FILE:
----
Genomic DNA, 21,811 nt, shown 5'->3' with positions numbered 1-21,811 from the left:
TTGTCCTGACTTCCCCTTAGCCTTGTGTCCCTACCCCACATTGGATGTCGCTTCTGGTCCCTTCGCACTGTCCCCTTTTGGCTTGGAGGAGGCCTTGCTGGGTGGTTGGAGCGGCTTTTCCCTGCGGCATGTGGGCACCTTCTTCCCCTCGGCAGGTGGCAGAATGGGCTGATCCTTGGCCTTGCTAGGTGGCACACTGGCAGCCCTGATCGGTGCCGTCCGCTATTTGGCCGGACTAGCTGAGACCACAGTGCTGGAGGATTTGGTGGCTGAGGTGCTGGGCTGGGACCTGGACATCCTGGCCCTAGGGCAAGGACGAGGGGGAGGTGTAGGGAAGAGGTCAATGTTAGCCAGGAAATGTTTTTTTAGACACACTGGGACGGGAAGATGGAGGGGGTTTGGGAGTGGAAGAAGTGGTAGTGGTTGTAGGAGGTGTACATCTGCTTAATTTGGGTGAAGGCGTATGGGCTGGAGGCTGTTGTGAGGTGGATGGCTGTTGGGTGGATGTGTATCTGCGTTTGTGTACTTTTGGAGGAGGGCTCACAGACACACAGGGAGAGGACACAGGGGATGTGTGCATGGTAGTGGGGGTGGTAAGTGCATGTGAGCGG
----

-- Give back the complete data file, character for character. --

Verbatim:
Genomic DNA, 21,811 nt, shown 5'->3' with positions numbered 1-21,811 from the left:
TTGTCCTGACTTCCCCTTAGCCTTGTGTCCCTACCCCACATTGGATGTCGCTTCTGGTCCCTTCGCACTGTCCCCTTTTGGCTTGGAGGAGGCCTTGCTGGGTGGTTGGAGCGGCTTTTCCCTGCGGCATGTGGGCACCTTCTTCCCCTCGGCAGGTGGCAGAATGGGCTGATCCTTGGCCTTGCTAGGTGGCACACTGGCAGCCCTGATCGGTGCCGTCCGCTATTTGGCCGGACTAGCTGAGACCACAGTGCTGGAGGATTTGGTGGCTGAGGTGCTGGGCTGGGACCTGGACATCCTGGCCCTAGGGCAAGGACGAGGGGGAGGTGTAGGGAAGAGGTCAATGTTAGCCAGGAAATGTTTTTTTAGACACACTGGGACGGGAAGATGGAGGGGGTTTGGGAGTGGAAGAAGTGGTAGTGGTTGTAGGAGGTGTACATCTGCTTAATTTGGGTGAAGGCGTATGGGCTGGAGGCTGTTGTGAGGTGGATGGCTGTTGGGTGGATGTGTATCTGCGTTTGTGTACTTTTGGAGGAGGGCTCACAGACACACAGGGAGAGGACACAGGGGATGTGTGCATGGTAGTGGGGGTGGTAAGTGCATGTGAGCGG